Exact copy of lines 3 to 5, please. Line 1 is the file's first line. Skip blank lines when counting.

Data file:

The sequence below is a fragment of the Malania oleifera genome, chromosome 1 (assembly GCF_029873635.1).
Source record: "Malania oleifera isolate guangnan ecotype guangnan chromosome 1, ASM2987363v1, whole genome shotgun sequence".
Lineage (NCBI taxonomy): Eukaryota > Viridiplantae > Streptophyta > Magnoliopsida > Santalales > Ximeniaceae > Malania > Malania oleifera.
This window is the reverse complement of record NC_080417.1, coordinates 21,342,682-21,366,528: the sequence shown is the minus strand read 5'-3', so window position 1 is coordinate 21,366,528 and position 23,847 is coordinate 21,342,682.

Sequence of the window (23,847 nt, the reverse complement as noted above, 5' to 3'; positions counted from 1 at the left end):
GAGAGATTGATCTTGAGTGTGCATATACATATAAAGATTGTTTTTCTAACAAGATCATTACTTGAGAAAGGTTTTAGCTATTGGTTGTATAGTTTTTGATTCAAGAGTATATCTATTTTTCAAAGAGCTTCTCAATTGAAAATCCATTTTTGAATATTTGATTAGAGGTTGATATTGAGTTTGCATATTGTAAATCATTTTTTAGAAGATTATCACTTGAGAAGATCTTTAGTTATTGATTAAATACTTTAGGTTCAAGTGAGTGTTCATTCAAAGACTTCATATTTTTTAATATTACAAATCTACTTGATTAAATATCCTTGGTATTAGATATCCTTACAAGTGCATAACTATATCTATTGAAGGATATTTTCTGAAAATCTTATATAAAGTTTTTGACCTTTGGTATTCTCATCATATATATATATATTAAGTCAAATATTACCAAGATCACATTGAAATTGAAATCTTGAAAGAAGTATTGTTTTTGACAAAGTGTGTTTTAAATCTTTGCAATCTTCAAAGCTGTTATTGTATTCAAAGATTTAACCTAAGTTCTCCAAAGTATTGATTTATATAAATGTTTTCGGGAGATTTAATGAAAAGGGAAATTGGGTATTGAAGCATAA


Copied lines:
Lineage (NCBI taxonomy): Eukaryota > Viridiplantae > Streptophyta > Magnoliopsida > Santalales > Ximeniaceae > Malania > Malania oleifera.
This window is the reverse complement of record NC_080417.1, coordinates 21,342,682-21,366,528: the sequence shown is the minus strand read 5'-3', so window position 1 is coordinate 21,366,528 and position 23,847 is coordinate 21,342,682.

Sequence of the window (23,847 nt, the reverse complement as noted above, 5' to 3'; positions counted from 1 at the left end):